This post was originally written in 2014 on an older blog so is a bit outdated but still useful:
WEP cracking works by sniffing out encrypted data packets that contain what is called “initialization vectors”. These IVs are used to randomize the RC4 cipher that is used to encrypt the WEP key. The flaw lies in the size of the IV. The IV required to reveal the RC4 cipher is only 24 bits long. With enough IVs flying around the air it is possible to gather enough of them to decode the WEP key. At least that is my understanding of it. More information on how WEP works can be found at:
The key to cracking WEP is gathering a lot of IV packets. If there are authenticated users browsing the web or generating a lot of data then it usually only a matter of minutes or even seconds before you have enough. Generally 5,000 or more packets are enough to break a key. The problem that one may face when hacking a WEP key is that there is no activity on the network. You may receive 1 or 2 packets here and there and at that speed it may take days of sniffing to gather enough needed to break the key.
How can we generate more packets without being authenticated? The answer lies in the trusty ARP protocol. ARP is required on ethernet networks to know what interface to send the packet out of and what interface on the other end should receive it. Say you need to send data to 192.168.1.1. You need to hardware address of the network card at the destination(Also called MAC address). If you do not have that address in your arp-cache then your computer sends out a broadcast request for it. The packet looks like “who has 192.168.1.1?, tell 66:55:44:33:22:11:00” and 192.168.1.1 replies with “192.168.1.1 is at 00:11:22:33:44:55:66”. so now you can create your packet and send it to 00:11:22:33:44:55:66. the network card at the other end knows its for him and processes it.
Addresses in your arp-cache expire if they are not used for a certain time. ARP requests are also the same size. Knowing the size of an arp request we can listen for any that my fly through the air even if they are encrypted. If we see a packet that could be a request we simply catch it and repeatedly send it to the access point. For every request we send, the AP will be sending back its reply. These ARP replies contain the needed IVs to crack the key. Hence the name “Arp-replay attack”. Replay the same request over and over.
To put your card in monitor mode issue the command:
sudo airmon-ng start wlan0 (replacing wlan0 with your wifi card)
Your card is now in monitor mode and you will have a new card in your ifconfig called mon0. This is the interface we will be using to sniff on.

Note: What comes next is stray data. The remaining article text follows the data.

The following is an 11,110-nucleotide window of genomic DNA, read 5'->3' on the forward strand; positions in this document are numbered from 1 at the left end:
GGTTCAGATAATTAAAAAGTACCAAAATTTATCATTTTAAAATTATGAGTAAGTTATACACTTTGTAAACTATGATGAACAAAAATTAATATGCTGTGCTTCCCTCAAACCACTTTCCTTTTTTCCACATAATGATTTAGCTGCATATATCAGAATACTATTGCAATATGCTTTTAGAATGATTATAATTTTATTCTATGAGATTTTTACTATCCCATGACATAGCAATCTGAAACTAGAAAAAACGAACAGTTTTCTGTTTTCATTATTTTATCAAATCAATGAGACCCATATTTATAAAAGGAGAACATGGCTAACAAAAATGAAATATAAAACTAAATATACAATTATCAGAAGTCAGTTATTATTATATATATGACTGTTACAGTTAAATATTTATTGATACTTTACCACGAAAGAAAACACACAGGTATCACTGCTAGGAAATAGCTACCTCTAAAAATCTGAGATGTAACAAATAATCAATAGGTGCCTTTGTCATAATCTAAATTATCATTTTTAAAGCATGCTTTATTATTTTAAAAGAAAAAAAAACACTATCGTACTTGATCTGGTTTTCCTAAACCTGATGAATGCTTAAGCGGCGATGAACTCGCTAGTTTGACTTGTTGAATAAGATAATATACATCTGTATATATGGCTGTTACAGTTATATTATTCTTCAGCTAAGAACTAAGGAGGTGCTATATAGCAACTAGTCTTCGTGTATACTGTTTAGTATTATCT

This is where the fun begins. Run the command:
sudo airodump-ng mon0 –write output
This will list information on all the Access Points around your location and what their hardware addresses are(BSSIDS), what encryption they are using and so on. We are also writing out all the gathered packets to a file called “output” Under the Station menu. you can see authenticated users and what AP they are connected to. We will need this information when launching our attack. Also take note of the Data tab.
If you have enough data packets from a WEP network (10,000 or so) you can start cracking it immediatly by using the command:
You can see in the above screenshot, the AP “Test_Wifi_No_Internet” has an authenticated station “00:22:43:22:23:8F” and has generated 117 data packets. These packets are being saved to our output file we specified with the –write command.
If the data packets are trickling in and there is an authenticated station you can launch the replay attack to speed it up.
Leave this running and gather both the associated station “00:22:43:22:23:8F” and the BSSID of the AP “00:04:ED:B1:02:DA”. Issue the command:
sudo aireplay-ng -3 -b 00:04:ED:B1:02:DA -h 00:22:43:22:23:8F mon0
Note: some versions of the aircrack suite have a bug that requies the –ignore-negative-one command to be appended. Also to note the -3 is used to specify the attack type and can be replaced with –arpreplay. In that case the command would look like:
sudo aireplay-ng –arpreplay -b 00:04:ED:B1:02:DA -h 00:22:43:22:23:8F mon0 –ignore-negative-one
Now you simply wait for the arp-replay to catch a request. This may take a few minutes but as soon as a station sends a request, arp-replay will take off and begin generating 1000s of data packets a minute. The packets can easily reach 1 million in a short time using this method. When you have over 5000 or 10000 packets leave both tools running and start trying to crack the key. if it does not work the first time, wait for 20,000 packets and so on.
Crack the key using the command:
If you have not filtered your airodump command you may have to choose a network from a list. In a few minutes or seconds you will have cracked the key. In this case it only took 7127 IVs.